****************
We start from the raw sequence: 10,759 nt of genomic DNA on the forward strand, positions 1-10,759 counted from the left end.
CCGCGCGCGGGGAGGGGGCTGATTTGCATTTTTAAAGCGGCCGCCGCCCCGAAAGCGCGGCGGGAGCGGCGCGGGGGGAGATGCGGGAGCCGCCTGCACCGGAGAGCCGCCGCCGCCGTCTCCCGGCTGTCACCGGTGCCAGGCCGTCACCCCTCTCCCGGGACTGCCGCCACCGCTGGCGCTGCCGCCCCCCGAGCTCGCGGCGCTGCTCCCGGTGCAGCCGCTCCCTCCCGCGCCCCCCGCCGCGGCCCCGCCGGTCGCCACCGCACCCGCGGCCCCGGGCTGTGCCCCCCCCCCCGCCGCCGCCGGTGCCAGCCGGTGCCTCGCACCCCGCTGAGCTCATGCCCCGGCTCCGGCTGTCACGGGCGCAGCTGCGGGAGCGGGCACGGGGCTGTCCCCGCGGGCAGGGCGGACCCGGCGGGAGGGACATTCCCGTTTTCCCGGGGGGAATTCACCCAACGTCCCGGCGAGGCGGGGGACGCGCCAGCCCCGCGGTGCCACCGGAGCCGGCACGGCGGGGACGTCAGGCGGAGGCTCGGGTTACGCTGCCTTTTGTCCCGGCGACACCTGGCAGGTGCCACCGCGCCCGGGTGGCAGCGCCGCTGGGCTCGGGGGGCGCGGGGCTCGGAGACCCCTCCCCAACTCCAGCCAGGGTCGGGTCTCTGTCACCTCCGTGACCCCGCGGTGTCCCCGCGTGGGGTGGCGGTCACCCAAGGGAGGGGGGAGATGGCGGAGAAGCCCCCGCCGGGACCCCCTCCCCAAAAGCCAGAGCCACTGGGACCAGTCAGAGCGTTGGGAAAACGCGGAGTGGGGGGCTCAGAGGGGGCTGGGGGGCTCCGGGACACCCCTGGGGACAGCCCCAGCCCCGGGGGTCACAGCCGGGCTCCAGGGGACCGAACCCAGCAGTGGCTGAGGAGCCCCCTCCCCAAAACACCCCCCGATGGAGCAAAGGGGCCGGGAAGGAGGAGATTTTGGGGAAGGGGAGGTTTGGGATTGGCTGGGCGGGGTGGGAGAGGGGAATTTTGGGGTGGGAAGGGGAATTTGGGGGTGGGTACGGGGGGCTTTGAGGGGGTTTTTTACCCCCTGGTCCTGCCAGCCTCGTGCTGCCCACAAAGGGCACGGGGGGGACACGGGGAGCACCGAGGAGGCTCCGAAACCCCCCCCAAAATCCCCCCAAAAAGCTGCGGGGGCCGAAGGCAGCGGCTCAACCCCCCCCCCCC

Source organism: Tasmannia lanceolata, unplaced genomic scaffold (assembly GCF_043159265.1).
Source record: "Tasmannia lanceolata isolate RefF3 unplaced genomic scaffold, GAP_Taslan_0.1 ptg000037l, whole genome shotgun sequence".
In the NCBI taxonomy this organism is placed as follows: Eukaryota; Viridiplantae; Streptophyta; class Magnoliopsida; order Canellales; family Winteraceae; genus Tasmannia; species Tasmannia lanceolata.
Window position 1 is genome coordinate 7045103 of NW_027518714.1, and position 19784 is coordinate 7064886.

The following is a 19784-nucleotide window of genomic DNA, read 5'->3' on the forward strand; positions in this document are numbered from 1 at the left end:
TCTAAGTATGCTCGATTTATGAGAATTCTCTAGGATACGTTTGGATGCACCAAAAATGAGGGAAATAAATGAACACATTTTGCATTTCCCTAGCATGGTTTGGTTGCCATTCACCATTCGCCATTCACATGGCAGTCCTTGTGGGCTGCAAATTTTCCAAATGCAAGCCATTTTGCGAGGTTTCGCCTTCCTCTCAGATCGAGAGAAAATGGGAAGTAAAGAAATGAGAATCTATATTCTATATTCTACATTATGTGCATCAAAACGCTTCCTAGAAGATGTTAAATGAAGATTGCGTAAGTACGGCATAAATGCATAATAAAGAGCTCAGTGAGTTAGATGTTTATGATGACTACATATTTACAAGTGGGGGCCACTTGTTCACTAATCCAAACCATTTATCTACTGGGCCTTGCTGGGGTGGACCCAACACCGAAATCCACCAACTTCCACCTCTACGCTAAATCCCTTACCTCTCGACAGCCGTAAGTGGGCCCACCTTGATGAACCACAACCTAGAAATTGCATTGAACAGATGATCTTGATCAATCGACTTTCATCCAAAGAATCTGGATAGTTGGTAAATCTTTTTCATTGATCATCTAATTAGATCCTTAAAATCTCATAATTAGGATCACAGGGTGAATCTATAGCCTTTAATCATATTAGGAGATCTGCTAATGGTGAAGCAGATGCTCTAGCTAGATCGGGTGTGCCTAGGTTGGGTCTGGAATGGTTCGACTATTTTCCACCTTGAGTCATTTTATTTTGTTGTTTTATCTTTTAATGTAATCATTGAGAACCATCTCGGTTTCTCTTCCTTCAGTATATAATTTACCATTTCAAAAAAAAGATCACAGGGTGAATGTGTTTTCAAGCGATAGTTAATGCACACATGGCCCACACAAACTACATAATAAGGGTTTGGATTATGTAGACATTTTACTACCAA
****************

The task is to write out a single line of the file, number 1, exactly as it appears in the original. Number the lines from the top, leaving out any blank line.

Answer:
We start from the raw sequence: 10,759 nt of genomic DNA on the forward strand, positions 1-10,759 counted from the left end.